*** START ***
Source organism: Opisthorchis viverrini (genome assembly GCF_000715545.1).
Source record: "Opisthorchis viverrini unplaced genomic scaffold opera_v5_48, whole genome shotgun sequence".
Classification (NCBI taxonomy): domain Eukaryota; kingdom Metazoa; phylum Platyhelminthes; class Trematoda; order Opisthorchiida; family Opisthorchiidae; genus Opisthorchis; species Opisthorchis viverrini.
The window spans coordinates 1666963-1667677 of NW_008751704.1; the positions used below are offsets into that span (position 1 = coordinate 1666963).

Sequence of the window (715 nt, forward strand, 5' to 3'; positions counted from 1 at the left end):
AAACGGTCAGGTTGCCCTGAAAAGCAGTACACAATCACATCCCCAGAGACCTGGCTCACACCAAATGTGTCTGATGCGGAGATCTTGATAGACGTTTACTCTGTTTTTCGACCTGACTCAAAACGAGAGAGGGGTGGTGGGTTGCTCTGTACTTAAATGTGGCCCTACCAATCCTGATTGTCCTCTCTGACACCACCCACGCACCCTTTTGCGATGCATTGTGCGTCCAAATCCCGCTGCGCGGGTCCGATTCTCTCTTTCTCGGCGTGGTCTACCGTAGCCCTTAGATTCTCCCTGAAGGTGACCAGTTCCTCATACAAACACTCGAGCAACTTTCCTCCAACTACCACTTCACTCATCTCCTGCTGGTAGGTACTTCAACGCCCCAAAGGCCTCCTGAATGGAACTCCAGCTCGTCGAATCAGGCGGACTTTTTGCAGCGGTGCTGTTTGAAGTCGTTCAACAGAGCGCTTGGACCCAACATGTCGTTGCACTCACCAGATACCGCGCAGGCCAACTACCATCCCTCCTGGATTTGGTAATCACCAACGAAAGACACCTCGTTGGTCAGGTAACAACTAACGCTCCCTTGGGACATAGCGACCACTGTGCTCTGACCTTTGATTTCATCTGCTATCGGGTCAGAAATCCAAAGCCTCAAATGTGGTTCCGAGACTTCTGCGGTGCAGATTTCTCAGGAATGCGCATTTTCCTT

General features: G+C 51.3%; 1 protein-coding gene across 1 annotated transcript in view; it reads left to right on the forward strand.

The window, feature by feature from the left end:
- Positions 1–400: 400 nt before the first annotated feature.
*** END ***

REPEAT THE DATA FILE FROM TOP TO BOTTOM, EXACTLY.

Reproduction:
Source organism: Opisthorchis viverrini (genome assembly GCF_000715545.1).
Source record: "Opisthorchis viverrini unplaced genomic scaffold opera_v5_48, whole genome shotgun sequence".
Classification (NCBI taxonomy): domain Eukaryota; kingdom Metazoa; phylum Platyhelminthes; class Trematoda; order Opisthorchiida; family Opisthorchiidae; genus Opisthorchis; species Opisthorchis viverrini.
The window spans coordinates 1666963-1667677 of NW_008751704.1; the positions used below are offsets into that span (position 1 = coordinate 1666963).

Sequence of the window (715 nt, forward strand, 5' to 3'; positions counted from 1 at the left end):
AAACGGTCAGGTTGCCCTGAAAAGCAGTACACAATCACATCCCCAGAGACCTGGCTCACACCAAATGTGTCTGATGCGGAGATCTTGATAGACGTTTACTCTGTTTTTCGACCTGACTCAAAACGAGAGAGGGGTGGTGGGTTGCTCTGTACTTAAATGTGGCCCTACCAATCCTGATTGTCCTCTCTGACACCACCCACGCACCCTTTTGCGATGCATTGTGCGTCCAAATCCCGCTGCGCGGGTCCGATTCTCTCTTTCTCGGCGTGGTCTACCGTAGCCCTTAGATTCTCCCTGAAGGTGACCAGTTCCTCATACAAACACTCGAGCAACTTTCCTCCAACTACCACTTCACTCATCTCCTGCTGGTAGGTACTTCAACGCCCCAAAGGCCTCCTGAATGGAACTCCAGCTCGTCGAATCAGGCGGACTTTTTGCAGCGGTGCTGTTTGAAGTCGTTCAACAGAGCGCTTGGACCCAACATGTCGTTGCACTCACCAGATACCGCGCAGGCCAACTACCATCCCTCCTGGATTTGGTAATCACCAACGAAAGACACCTCGTTGGTCAGGTAACAACTAACGCTCCCTTGGGACATAGCGACCACTGTGCTCTGACCTTTGATTTCATCTGCTATCGGGTCAGAAATCCAAAGCCTCAAATGTGGTTCCGAGACTTCTGCGGTGCAGATTTCTCAGGAATGCGCATTTTCCTT

General features: G+C 51.3%; 1 protein-coding gene across 1 annotated transcript in view; it reads left to right on the forward strand.

The window, feature by feature from the left end:
- Positions 1–400: 400 nt before the first annotated feature.